Barrel organ [hand organ, cylinder organ, street organ, grinder organ, hurdy-gurdy] (Fr. orgue à manivelle, orgue de Barbarie; Ger. Drehorgel, Leierkasten, Walzenorgel; It. organetto a manovella, organo tedesco)
- Lyndesay G. Langwill
- , revised by Arthur W.J.G. Ord-Hume
[hand organ, cylinder organ, street organ, grinder organ, hurdy-gurdy] (Fr. orgue à manivelle, orgue de Barbarie; Ger. Drehorgel, Leierkasten, Walzenorgel; It. organetto a manovella, organo tedesco)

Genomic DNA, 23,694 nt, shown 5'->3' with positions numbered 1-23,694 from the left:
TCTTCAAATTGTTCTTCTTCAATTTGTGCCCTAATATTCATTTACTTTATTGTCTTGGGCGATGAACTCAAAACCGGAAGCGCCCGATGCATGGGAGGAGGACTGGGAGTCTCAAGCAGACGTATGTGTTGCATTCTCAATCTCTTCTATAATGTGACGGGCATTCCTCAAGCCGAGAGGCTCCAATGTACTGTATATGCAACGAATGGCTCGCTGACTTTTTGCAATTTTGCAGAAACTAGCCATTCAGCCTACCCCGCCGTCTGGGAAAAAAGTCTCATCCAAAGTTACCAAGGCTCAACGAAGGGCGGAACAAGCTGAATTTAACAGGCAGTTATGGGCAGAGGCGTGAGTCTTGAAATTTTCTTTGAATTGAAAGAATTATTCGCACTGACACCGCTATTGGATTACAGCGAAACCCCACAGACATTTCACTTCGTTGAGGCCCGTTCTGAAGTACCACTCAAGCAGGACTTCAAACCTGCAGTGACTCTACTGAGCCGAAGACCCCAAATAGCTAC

Mechanical instrument in which the musical programme is represented by projections on the surface of a slowly rotating barrel or cylinder. In its common form, the barrel organ comprises a small pipe organ offering 14 notes or more in a non-chromatic scale and one to four stops or registers controlled by drawstops. To save space and expense, tunes were frequently pinned in only two or three keys, G and D being usual. The music is provided by a pinned wooden barrel arranged horizontally within the organ case and rotated by a worm gear on a cross-shaft extending outside the case and terminating in a crank handle. This cross-shaft also carries one or (usually) two offset bearings like a crankshaft and to these are attached reciprocators that pass to the lower part of the case where a simple bellows and reservoir is provided. Turning the crank pumps wind into the windchest and turns the barrel. As the barrel rotates, its circumference passes beneath a frame containing pivoted levers or ‘keys’. These keys engage with the barrel pins and are lifted by them. The lifting motion causes the rear end of the key to be depressed, pushing down a slender wooden sticker which enters the windchest and controls the pallet to allow wind from the reservoir to enter a particular pipe. In all respects, other than the replacement of a manual keyboard by the mechanical keyframe and the barrel, the barrel organ mechanism is merely a simplification of the conventional mechanical-action pipe organ. Besides pipework, some instruments also include percussion in the form of a drum with two beaters, and a triangle. Rarely, an abbreviated octave of bells is added. That some instruments remain in playing order after 150 or 200 years, with little or no repair work, demonstrates the practical design and durability of the basic organ components....